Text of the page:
Old Stoneface is an easy and short (1.5-mile) out and back trail that feature a rock formation that looks like an old stone face.
This trail will take you up to impressive bluffs, where you can see a neat rock formation, an old mining cave, and even a rock that looks like an aging face. Some say it looks like a male; others say, female. What do you think? Continue past the Old Stoneface formation until you hit the power line right-of-way to enjoy one of the best scenic overlooks in the Shawnee National Forest.
Make sure you go to the left of the sign right past the parking area. The right trail does not loop and will eventually fade away, especially during the summer months. A big thanks to the Saline County Tourism Board for getting the covert fixed for this area.
There is some parking at the trailhead but no amenities. This trail is open for hikers only, and pets should be kept on a leash. Please use caution around the edges of cliffs and the rocks. Find this trail on All Trails.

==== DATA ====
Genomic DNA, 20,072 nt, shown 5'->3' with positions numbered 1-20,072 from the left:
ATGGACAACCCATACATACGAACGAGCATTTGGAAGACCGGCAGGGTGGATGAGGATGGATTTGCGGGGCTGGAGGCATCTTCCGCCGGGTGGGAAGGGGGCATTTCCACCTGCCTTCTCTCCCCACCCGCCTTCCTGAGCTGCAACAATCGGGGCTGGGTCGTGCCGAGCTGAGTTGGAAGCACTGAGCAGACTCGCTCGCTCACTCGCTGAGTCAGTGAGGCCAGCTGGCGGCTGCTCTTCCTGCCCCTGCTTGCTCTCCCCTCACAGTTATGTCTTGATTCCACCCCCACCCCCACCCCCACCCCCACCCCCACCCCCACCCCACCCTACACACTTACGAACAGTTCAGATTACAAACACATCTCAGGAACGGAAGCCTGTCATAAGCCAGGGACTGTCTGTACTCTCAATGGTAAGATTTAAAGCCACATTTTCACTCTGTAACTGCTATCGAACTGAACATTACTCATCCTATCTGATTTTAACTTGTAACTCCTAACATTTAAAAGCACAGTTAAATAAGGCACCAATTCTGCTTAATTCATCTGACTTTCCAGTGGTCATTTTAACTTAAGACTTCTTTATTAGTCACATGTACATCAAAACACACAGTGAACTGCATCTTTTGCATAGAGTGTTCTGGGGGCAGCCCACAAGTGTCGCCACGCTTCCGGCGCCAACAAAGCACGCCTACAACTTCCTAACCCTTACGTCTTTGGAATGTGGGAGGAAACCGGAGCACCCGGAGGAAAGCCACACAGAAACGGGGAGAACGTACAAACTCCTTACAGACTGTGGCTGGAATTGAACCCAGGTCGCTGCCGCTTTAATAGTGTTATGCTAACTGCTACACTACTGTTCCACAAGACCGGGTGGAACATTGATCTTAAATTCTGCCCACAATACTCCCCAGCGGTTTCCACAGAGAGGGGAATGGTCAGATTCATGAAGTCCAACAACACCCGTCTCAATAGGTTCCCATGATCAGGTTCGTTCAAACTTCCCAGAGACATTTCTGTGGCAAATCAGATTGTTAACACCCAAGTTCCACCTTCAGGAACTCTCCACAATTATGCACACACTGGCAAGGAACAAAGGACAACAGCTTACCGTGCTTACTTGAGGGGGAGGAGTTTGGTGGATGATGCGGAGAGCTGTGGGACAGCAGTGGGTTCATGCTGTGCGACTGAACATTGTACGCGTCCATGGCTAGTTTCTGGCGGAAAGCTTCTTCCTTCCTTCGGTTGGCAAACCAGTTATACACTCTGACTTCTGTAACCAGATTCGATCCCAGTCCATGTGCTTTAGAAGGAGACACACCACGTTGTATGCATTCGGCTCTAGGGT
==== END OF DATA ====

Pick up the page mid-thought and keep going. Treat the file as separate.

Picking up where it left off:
Shawnee National Forest Best Hikes 5: Millstone Bluff
See an actual village once used by ancient Native Americans on this easy, less than a mile loop trail in the Shawnee National Forest.
Millstone Bluff has so many things to look at. Hikers can enjoy a hike with interpretive signage showing you various areas of Native American history. There is a Stonefort structure, a cemetery, a village with a community “center” location, and plenty of Native American rock art. There are even signs of when early settlers used it to mine for rocks for creating millstones.
This is an excellent hike for kids and welcome to hikers only. There is plenty of parking but drive slowly to avoid the potholes on the gravel road to the parking area. A vault-styled restroom is present at this site, and signage tells you about the area. Pets are welcome if on a leash. See my Free Trail Guide for more information, and this trail is also listed on All Trails. The best time to visit is any time!
Shawnee National Forest Best Hikes 6: Jackson Falls
Jackson Falls is the climbing capital of Southern Illinois, visited by thousands worldwide – a 4-mile lollipop loop that is moderately rugged.